Tesco boss claims consumers are starting to abandon discounters as brand shows ‘early signs’ of repair

Having today posted a £6.38bn annual loss, the worst in its 96-year history, Tesco chief executive Dave Lewis has insisted that the Tesco brand is showing ‘early signs’ of repair, and that customers are beginning to abandon doing their shop at multiple retailers.

Lewis, who was keen to point out that the significant pre-tax loss was a 90% balance sheet adjustment and only a 10% cash loss, said the retailer was heading in the right direction.

Tesco, which is gradually arresting profit decline, saw customer transactions, which have been in decline since the start of 2012, increase by 1.5% in the fourth quarter, with like-for-like volumes up 1% – the first time in four years.

“The fact there are more transactions and volume is up, with 250,000 more people coming to our stores, shows good vital signs for the health of the business and that we are starting to head in the right direction,” said Lewis at a press briefing today.

“Look, there’s definitely a trend towards convenience right now, but I think our Q4 numbers are showing that increasingly the most convenient thing for a shopper to do is to go to one big shop and buy everything in one.”

Pointing out Tesco’s improvement in customer service, its reduced ranges and significant price cuts, Lewis claims that those customer experience improvements have made it convenient to use one store again and are helping Tesco win back customers lost to Aldi and Lidl.

He added: “I think people have been going to more than one shop because nobody has excelled across the board when it comes to the in-store experience, we want to change that.”

Over the last six months, Tesco, which is 7th out of the UK’s 26 biggest supermarket brands, has significantly increased its YouGov Brandindex index score – which is measured by looking at consumer perception of quality, value, reputation and satisfaction – by 6.8 percentage points to 16.9.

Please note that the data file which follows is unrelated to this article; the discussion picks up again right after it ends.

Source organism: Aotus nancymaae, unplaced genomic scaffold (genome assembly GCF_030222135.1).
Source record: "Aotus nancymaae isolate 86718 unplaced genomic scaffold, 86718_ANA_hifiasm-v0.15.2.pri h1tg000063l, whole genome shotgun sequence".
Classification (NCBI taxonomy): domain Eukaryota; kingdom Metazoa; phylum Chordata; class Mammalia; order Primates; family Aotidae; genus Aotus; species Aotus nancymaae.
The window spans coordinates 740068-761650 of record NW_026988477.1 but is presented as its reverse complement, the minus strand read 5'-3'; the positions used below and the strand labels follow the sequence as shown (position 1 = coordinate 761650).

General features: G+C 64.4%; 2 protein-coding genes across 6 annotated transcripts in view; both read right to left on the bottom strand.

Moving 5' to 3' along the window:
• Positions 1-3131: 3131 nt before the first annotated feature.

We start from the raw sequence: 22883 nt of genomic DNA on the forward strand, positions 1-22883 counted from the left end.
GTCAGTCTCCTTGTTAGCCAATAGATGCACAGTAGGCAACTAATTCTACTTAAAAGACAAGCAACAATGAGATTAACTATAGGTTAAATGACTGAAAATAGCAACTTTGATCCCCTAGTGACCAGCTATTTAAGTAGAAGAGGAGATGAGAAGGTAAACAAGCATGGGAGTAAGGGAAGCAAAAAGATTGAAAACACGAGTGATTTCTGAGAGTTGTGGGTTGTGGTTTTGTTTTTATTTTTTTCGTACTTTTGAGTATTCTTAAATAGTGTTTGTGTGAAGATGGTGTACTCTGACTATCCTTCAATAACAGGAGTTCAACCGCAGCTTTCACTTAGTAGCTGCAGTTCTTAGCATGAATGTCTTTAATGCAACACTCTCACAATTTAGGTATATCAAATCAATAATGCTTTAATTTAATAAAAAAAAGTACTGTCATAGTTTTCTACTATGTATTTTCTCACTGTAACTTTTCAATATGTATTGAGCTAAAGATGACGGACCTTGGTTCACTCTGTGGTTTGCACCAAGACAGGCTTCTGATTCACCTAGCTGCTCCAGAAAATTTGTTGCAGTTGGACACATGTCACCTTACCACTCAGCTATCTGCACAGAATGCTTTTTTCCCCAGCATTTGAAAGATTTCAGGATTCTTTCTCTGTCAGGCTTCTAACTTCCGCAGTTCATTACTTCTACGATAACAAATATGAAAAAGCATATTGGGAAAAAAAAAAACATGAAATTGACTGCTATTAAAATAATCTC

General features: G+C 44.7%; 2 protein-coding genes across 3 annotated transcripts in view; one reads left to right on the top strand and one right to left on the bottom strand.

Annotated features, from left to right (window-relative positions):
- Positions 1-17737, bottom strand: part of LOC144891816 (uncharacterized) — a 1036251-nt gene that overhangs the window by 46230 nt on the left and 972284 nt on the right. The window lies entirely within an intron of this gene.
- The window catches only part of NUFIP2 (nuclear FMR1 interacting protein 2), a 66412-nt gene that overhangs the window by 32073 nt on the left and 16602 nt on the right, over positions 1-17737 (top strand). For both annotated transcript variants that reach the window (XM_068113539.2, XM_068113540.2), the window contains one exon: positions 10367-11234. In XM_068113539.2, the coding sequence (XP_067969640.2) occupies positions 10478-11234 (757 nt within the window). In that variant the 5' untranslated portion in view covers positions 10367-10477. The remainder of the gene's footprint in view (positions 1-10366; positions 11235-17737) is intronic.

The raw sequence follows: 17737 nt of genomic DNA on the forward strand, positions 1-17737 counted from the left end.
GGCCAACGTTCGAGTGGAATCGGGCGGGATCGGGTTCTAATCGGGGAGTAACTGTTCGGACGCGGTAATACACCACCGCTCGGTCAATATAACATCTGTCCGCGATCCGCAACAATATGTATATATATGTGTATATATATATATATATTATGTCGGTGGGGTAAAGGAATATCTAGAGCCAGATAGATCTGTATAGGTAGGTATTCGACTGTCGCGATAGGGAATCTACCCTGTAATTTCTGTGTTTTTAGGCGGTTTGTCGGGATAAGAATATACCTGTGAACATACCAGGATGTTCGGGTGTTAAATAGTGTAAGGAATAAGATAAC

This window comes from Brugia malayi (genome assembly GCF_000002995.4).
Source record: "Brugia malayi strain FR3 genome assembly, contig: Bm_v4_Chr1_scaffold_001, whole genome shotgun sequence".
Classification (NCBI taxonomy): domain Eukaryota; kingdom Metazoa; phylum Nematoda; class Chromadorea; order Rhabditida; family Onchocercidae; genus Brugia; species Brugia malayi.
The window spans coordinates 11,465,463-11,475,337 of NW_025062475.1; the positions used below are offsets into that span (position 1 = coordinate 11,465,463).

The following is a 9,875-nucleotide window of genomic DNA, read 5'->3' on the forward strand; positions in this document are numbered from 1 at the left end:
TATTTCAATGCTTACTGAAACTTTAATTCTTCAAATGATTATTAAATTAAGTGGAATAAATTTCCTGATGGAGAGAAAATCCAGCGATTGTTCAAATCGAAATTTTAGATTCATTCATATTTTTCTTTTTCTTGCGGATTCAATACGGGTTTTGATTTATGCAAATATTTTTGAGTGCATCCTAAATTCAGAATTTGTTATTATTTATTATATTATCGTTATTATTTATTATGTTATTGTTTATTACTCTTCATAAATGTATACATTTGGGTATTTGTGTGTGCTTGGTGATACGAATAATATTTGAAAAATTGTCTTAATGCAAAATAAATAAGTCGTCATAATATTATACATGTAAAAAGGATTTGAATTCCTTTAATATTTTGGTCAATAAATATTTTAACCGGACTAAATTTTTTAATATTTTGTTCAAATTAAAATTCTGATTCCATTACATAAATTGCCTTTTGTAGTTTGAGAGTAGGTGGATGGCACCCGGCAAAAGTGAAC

This is an improvement that hasn’t gone unnoticed by Lewis.

“The brand indicators are improving, but it is still early days,” he stressed to Marketing Week. “The early signs are that we are being simpler with our offer and more competitive on price, and consumers are starting to see that integrity in our brand. But there’s a lot of work still to do.”

Tesco, over the four weeks ending 28 March [Nielsen], was the fifth biggest spender on advertising out of the UK’s biggest supermarkets, dropping its investment the most significantly. Lewis’ cautious approach saw ad spend fall by 138% to £3.1m, falling behind the discounters Aldi and Lidl.

However, Lewis hinted today that he will continue to be cautious when it comes to Tesco’s marketing spend.

“Yes, I am concerned about Aldi and Lidl’s ad spend but what I am learning in retail is the biggest impact you can have for someone’s appreciation of a brand is what they experience when they walk into your door,” Lewis responded to one question from Marketing magazine.

Lewis also pointed out that Tesco, despite scrapping 7,000 jobs due to closing unprofitable stores and cutting its head office size by 25%, now has more shop floor workers than it did when he took over last September.

He concluded: “This isn’t about having a conversation about the most share of voice, we are interested in the customer experience above all else right now.

When it comes to BBH and our other agencies, we can now articulate the brand and bring it to life in a way it hasn’t been in the past, but that will be through a combination of communication and improvements to the in-store experience.”